· Numerous refurbishment and or conversion schemes of domestic 19th and 20th century buildings.

Masts and Towers

Design of these more specialist or complex structures are undertaken, with relevant guidance including BS 8100 - Lattice Towers and Masts - Code of Practice for Loading and BS 6399: Part 2: 1997 Code of Practice for Wind loads and Eurocode 3: Design of steel structures Part 3-1 Towers, masts and chimneys Towers and masts and Eurocode 1: Actions on structures Part 1-4: General actions Wind actions.

The structures may be sole member structures, lattice structures with or without cable stays or guys.
Typically for use as telecommunications antennae and masts, power transmitting cables and water or other storage towers.

Dynamic analysis and design of the more dynamically sensitive or critical structures can be undertaken.

Design is fully supported with computer structural analysis design aids and tools, including finite element model and space frame model structural analysis.

Design and drawing is output using CAD facilities.

Where masts or towers are connected to a supporting structure the rotation and lateral deflection will depend upon the rigidity of the supporting construction.
In these cases where rotation and lateral deflection is critical, it is important to carry out a structural analysis and design of the combined structure of the proposed mast or tower fixed to the supporting structure.

Surveys, appraisals, structural investigation and reports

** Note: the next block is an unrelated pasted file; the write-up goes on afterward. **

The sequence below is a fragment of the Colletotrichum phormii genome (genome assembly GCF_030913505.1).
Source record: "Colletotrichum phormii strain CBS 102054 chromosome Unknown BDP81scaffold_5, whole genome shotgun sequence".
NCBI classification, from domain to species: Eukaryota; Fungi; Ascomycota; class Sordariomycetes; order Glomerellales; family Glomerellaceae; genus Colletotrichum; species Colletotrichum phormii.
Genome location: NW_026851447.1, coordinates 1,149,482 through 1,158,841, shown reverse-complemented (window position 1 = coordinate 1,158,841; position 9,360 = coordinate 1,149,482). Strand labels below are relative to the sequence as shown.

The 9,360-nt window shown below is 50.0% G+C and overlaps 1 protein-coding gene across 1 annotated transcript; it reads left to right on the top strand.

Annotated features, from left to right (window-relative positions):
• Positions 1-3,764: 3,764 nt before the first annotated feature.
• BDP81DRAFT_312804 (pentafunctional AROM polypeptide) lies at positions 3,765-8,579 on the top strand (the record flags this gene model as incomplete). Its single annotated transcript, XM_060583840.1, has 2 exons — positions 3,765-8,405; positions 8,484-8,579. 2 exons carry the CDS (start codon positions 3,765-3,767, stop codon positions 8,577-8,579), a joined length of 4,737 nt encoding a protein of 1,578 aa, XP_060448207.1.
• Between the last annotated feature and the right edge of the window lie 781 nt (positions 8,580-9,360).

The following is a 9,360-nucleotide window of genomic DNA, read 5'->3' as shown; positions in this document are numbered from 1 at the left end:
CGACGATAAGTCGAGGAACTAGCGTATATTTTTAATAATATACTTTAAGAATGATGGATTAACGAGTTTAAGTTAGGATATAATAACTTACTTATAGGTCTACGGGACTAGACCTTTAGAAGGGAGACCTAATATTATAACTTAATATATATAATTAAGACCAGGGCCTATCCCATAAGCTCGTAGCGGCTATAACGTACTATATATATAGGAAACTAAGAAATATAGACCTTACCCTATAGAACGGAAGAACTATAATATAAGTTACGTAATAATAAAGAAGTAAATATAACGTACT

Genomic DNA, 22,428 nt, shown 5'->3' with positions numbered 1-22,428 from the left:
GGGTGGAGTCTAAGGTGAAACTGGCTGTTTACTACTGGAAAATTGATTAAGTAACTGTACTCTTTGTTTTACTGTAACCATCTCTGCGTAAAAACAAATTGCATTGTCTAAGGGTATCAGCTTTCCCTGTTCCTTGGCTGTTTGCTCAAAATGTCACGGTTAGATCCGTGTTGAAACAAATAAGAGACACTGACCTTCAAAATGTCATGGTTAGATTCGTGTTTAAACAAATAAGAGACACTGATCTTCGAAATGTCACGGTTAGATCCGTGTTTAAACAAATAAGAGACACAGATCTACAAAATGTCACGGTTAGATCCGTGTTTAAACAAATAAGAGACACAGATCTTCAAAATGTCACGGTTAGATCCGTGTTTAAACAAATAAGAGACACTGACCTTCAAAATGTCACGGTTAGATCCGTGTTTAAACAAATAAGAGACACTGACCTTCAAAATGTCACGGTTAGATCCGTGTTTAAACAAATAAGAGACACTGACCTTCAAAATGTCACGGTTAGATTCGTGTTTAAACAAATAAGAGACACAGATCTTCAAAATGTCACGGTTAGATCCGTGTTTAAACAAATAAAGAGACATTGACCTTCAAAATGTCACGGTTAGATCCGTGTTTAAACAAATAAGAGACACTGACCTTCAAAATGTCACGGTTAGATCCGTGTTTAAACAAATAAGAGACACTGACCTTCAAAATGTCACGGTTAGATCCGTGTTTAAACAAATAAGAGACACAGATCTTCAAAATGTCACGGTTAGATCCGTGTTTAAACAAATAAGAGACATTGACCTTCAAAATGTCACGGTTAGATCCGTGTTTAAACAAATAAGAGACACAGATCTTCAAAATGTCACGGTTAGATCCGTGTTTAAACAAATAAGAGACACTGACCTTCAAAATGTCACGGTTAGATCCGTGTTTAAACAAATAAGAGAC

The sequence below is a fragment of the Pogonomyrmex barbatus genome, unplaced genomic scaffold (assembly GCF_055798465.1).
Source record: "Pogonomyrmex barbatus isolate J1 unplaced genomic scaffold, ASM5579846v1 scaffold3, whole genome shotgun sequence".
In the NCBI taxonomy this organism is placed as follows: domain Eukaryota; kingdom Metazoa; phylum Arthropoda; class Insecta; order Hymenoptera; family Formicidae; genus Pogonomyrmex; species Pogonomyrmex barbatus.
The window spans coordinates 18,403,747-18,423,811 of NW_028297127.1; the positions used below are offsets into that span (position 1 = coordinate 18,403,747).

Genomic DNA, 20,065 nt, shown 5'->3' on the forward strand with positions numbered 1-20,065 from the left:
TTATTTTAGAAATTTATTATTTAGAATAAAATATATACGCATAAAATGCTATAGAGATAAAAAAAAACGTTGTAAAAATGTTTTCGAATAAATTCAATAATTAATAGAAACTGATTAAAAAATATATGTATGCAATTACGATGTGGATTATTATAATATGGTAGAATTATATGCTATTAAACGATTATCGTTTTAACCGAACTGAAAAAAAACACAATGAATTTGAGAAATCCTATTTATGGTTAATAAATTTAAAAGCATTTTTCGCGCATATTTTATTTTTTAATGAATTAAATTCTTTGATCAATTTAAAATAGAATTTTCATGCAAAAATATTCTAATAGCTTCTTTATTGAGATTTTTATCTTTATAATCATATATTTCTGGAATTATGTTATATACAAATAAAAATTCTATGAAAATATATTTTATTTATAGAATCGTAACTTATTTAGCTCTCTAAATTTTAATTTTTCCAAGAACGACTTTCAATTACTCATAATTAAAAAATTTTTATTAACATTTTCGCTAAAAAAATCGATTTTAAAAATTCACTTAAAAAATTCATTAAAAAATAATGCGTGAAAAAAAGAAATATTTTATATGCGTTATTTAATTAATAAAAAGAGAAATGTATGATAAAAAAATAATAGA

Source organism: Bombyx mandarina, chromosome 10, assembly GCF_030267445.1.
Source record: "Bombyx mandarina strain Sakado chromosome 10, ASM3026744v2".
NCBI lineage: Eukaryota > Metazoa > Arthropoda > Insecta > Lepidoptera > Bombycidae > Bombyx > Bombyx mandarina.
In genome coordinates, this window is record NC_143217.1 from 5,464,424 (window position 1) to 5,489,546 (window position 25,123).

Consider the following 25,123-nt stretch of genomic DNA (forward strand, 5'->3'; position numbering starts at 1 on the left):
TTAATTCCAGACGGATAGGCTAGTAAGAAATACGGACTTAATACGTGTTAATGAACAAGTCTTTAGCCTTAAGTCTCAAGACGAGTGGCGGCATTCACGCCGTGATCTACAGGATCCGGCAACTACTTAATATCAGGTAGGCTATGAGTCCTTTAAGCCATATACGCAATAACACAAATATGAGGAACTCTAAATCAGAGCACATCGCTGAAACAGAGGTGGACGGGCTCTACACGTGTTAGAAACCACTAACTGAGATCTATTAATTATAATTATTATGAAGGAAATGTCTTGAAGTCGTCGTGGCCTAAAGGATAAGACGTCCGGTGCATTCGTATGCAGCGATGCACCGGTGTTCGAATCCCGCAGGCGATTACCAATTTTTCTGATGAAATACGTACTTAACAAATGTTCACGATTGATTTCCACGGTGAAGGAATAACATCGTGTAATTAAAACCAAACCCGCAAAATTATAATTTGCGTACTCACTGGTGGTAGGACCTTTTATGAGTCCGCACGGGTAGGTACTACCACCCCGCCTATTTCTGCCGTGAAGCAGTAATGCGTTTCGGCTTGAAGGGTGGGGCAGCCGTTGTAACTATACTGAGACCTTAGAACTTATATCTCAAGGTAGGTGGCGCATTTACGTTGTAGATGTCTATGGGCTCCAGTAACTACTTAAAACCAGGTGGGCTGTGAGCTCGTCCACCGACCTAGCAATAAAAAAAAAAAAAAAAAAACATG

We are regularly engaged to undertake surveys and investigation of existing buildings or structures and to report upon various specific aspects including building and structural condition, adequacy for proposed use or implications of any proposed structural alteration.

Generally such investigations and reports may be divided into four categories those for residential properties (houses or flats), buildings for commercial office or shop use, industrial buildings and structures (free-standing or attached to buildings).

Please refer also to sections covering ground and foundation investigation and subsidence investigation, remedial design and control.

Residential properties - houses and flats

Whilst surveys, appraisals, investigation and reports can be tailored to meet precise requirements, they typically are required for three purposes:

· For sale or purchase of residential property
· For advice upon apparent foundation subsidence, building and or structural defect
· For advice upon implications of proposed structural alteration or change of use

For sale or purchase of residential property, three types of report are generally offered:

Structural Survey Report

This will involve the careful visual inspection of the property building construction and immediate environment, together with inspection of Ordnance Survey Geological Maps held within our offices, for details of general ground conditions.
Inspection will include an appraisal of the building drainage and services, but understandably the report will confirm that specialist advice should be sought for building services including power, gas, electrical and security installations.

For an average 3 - 5 bedroom house inspection will take approximately 3 - 5 hours dependent upon the construction, size and condition.

For an average 2 - 3 bedroom flat inspection will take approximately 2 - 4 hours dependent upon the construction, size and condition.

Whilst the report can be tailored to meet your specific requirements it will normally cover as appropriate aspects including: -

· General description
· Condition of roofs, party wall and chimney stacks
· Foundation movement and associated damage
· Structural general condition
· Thermal efficiency, cold bridging and condensation
· External window and door joinery
· Internal door joinery
· External rainwater goods and plumbing
· Fire precautions and means of escape in case of fire